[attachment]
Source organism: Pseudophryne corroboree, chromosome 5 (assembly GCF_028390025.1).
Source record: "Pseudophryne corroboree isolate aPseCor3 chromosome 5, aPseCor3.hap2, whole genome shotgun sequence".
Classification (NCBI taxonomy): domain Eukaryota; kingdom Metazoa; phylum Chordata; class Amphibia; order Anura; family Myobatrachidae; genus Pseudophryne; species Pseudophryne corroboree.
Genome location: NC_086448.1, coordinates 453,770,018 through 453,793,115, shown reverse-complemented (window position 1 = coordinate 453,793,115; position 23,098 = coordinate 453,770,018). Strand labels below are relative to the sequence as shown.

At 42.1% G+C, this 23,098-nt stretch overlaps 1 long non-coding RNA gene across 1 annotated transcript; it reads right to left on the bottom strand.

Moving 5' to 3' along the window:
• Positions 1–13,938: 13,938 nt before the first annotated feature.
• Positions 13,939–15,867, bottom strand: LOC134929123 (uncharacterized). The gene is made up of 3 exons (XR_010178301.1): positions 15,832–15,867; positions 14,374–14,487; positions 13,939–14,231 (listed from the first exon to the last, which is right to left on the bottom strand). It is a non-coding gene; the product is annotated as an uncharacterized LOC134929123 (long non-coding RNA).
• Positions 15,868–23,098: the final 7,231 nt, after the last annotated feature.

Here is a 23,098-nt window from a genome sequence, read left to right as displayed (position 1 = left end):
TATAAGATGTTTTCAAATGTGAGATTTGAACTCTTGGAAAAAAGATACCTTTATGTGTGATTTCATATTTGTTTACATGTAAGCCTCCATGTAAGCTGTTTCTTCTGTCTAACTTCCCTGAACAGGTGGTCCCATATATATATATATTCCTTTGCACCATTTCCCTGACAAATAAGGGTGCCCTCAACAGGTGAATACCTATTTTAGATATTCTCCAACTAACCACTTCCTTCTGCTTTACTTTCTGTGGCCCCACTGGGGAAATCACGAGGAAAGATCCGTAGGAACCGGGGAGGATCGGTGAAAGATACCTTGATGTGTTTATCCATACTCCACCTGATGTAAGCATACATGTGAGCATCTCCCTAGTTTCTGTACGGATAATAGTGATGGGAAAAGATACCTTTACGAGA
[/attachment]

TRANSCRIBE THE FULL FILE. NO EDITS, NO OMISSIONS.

Source organism: Pseudophryne corroboree, chromosome 5 (assembly GCF_028390025.1).
Source record: "Pseudophryne corroboree isolate aPseCor3 chromosome 5, aPseCor3.hap2, whole genome shotgun sequence".
Classification (NCBI taxonomy): domain Eukaryota; kingdom Metazoa; phylum Chordata; class Amphibia; order Anura; family Myobatrachidae; genus Pseudophryne; species Pseudophryne corroboree.
Genome location: NC_086448.1, coordinates 453,770,018 through 453,793,115, shown reverse-complemented (window position 1 = coordinate 453,793,115; position 23,098 = coordinate 453,770,018). Strand labels below are relative to the sequence as shown.

At 42.1% G+C, this 23,098-nt stretch overlaps 1 long non-coding RNA gene across 1 annotated transcript; it reads right to left on the bottom strand.

Moving 5' to 3' along the window:
• Positions 1–13,938: 13,938 nt before the first annotated feature.
• Positions 13,939–15,867, bottom strand: LOC134929123 (uncharacterized). The gene is made up of 3 exons (XR_010178301.1): positions 15,832–15,867; positions 14,374–14,487; positions 13,939–14,231 (listed from the first exon to the last, which is right to left on the bottom strand). It is a non-coding gene; the product is annotated as an uncharacterized LOC134929123 (long non-coding RNA).
• Positions 15,868–23,098: the final 7,231 nt, after the last annotated feature.

Here is a 23,098-nt window from a genome sequence, read left to right as displayed (position 1 = left end):
TATAAGATGTTTTCAAATGTGAGATTTGAACTCTTGGAAAAAAGATACCTTTATGTGTGATTTCATATTTGTTTACATGTAAGCCTCCATGTAAGCTGTTTCTTCTGTCTAACTTCCCTGAACAGGTGGTCCCATATATATATATATTCCTTTGCACCATTTCCCTGACAAATAAGGGTGCCCTCAACAGGTGAATACCTATTTTAGATATTCTCCAACTAACCACTTCCTTCTGCTTTACTTTCTGTGGCCCCACTGGGGAAATCACGAGGAAAGATCCGTAGGAACCGGGGAGGATCGGTGAAAGATACCTTGATGTGTTTATCCATACTCCACCTGATGTAAGCATACATGTGAGCATCTCCCTAGTTTCTGTACGGATAATAGTGATGGGAAAAGATACCTTTACGAGA